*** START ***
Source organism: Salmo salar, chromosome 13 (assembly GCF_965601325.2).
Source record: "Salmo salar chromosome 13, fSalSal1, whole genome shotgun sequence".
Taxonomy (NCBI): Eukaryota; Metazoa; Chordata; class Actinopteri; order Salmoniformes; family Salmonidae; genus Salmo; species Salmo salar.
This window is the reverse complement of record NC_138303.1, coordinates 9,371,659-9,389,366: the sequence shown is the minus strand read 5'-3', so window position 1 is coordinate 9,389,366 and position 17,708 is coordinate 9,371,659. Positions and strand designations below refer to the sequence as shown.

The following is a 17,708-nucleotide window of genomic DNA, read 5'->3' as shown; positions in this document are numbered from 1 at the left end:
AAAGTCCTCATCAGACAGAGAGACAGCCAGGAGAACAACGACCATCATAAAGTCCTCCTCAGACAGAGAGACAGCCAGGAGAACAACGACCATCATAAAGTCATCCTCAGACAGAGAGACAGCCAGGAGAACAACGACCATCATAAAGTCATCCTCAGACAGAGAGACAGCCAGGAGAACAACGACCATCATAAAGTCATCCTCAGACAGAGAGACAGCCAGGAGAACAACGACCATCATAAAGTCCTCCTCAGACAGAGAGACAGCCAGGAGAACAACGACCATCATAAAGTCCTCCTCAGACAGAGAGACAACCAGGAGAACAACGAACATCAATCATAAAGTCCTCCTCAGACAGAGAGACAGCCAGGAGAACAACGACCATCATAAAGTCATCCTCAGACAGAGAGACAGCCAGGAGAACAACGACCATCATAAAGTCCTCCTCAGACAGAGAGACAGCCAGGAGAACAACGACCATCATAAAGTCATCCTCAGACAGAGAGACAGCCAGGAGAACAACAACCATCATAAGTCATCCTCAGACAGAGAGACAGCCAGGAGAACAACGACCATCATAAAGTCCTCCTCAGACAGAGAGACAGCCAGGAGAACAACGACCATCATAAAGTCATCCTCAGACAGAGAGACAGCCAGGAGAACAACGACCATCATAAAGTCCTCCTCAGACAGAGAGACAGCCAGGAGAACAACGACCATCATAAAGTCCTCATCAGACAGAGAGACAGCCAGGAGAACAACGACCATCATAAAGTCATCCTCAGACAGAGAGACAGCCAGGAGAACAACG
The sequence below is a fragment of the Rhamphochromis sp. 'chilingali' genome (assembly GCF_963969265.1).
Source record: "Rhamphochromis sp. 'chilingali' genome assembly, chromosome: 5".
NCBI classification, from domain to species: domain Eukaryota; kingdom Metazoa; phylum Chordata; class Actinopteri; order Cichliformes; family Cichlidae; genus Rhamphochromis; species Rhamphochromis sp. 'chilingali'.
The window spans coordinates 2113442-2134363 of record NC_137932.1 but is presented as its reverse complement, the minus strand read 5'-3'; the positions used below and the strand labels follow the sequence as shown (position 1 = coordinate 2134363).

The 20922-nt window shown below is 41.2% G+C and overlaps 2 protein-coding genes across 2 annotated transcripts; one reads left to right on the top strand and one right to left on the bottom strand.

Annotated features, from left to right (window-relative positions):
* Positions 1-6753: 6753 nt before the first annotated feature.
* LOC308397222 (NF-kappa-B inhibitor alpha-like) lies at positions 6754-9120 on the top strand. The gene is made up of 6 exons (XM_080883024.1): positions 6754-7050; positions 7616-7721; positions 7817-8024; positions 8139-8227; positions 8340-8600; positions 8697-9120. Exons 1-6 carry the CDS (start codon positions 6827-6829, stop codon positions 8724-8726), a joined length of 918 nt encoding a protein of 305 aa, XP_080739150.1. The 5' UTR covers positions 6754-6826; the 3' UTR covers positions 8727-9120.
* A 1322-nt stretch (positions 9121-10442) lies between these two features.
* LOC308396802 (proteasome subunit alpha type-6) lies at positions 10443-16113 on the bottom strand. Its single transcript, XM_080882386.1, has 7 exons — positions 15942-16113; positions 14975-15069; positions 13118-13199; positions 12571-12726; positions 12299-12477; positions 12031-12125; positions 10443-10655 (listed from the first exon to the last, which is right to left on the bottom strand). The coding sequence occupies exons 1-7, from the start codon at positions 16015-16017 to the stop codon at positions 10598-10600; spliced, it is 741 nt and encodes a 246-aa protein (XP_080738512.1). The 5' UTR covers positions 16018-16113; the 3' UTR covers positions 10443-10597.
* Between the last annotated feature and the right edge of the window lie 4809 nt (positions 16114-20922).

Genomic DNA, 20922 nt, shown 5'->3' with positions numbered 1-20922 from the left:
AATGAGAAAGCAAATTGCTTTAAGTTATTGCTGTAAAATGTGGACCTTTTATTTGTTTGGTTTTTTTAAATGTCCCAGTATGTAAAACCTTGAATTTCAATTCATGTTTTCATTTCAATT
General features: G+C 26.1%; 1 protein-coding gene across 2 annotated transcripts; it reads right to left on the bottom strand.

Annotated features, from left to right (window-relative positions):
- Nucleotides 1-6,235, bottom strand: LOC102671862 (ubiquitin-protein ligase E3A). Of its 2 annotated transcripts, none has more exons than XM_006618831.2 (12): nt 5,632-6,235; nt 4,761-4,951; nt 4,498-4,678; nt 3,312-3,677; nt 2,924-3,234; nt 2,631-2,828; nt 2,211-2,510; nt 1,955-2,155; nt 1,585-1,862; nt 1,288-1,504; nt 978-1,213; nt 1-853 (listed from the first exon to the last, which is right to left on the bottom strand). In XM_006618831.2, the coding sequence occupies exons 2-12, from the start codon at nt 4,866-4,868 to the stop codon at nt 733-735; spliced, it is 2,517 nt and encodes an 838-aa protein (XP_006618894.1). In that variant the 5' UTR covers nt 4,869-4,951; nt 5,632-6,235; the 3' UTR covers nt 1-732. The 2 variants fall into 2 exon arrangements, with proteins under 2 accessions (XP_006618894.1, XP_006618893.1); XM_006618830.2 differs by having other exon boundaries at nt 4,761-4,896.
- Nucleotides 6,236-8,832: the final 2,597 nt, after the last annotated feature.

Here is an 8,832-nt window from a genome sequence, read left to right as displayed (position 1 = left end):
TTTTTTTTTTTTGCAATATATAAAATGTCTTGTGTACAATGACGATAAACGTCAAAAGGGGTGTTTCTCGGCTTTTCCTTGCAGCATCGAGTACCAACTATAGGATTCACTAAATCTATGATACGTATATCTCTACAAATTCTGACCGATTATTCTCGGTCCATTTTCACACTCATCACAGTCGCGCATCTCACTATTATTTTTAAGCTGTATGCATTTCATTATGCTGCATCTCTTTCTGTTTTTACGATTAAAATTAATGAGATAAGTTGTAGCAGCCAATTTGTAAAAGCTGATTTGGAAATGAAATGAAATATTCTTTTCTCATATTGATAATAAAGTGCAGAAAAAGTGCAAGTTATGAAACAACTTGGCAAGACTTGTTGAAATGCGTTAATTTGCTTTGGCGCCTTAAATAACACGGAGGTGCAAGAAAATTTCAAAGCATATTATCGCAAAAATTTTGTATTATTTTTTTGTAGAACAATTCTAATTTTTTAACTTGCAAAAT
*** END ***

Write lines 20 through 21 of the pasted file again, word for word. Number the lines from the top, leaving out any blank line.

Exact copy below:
General features: G+C 26.1%; 1 protein-coding gene across 2 annotated transcripts; it reads right to left on the bottom strand.

Annotated features, from left to right (window-relative positions):